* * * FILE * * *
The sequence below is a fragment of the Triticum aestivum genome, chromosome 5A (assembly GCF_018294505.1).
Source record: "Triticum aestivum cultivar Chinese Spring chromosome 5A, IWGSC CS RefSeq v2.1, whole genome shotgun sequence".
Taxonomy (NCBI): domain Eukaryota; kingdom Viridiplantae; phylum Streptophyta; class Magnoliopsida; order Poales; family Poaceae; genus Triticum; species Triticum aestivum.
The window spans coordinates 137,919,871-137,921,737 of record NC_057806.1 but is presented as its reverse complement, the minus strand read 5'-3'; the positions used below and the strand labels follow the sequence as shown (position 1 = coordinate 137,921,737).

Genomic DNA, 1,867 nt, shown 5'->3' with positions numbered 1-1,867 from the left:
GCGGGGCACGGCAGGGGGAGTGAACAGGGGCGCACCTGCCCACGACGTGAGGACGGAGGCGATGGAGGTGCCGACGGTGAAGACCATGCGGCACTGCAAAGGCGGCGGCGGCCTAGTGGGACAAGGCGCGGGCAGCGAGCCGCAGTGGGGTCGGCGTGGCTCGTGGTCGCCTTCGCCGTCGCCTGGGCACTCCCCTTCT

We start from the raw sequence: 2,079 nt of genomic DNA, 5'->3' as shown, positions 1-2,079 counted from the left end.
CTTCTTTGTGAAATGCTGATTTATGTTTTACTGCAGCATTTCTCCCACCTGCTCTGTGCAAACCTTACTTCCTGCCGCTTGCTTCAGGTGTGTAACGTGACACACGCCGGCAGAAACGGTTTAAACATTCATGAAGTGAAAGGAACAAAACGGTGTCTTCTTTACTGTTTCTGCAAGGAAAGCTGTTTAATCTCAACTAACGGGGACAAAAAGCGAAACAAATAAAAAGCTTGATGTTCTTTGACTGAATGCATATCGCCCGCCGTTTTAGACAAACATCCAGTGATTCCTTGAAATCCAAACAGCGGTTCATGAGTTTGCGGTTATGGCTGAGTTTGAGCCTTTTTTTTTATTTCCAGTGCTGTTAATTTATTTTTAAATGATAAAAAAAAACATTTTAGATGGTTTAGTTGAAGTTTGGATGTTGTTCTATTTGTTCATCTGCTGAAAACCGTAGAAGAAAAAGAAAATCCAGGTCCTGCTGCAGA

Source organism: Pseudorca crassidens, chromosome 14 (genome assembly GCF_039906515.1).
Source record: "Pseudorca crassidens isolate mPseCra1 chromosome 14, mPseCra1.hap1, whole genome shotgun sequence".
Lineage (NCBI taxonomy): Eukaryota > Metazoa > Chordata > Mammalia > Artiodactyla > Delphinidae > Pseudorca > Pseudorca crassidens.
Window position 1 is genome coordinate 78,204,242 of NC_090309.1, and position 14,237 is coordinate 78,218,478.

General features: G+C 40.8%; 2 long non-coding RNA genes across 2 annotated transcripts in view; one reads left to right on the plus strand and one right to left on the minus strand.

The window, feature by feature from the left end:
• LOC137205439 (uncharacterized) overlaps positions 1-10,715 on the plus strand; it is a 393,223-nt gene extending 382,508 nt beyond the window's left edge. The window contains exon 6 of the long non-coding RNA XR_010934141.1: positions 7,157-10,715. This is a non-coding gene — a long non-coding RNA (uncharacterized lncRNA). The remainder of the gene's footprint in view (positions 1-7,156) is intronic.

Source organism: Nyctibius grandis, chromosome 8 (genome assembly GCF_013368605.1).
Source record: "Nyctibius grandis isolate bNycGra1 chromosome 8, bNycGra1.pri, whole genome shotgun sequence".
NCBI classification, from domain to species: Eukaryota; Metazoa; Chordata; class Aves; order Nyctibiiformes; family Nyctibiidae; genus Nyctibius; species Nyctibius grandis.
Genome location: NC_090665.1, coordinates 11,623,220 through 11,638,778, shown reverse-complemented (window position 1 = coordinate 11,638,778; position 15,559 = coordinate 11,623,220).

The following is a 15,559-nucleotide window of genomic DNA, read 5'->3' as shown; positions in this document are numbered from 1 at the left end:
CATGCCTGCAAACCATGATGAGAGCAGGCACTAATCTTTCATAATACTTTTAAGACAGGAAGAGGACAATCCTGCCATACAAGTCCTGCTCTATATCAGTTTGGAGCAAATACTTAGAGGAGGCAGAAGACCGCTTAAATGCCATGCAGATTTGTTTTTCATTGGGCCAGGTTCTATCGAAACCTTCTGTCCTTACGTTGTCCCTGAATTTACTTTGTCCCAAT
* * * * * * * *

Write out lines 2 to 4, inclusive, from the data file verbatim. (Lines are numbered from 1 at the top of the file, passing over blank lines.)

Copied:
Source record: "Triticum aestivum cultivar Chinese Spring chromosome 5A, IWGSC CS RefSeq v2.1, whole genome shotgun sequence".
Taxonomy (NCBI): domain Eukaryota; kingdom Viridiplantae; phylum Streptophyta; class Magnoliopsida; order Poales; family Poaceae; genus Triticum; species Triticum aestivum.
The window spans coordinates 137,919,871-137,921,737 of record NC_057806.1 but is presented as its reverse complement, the minus strand read 5'-3'; the positions used below and the strand labels follow the sequence as shown (position 1 = coordinate 137,921,737).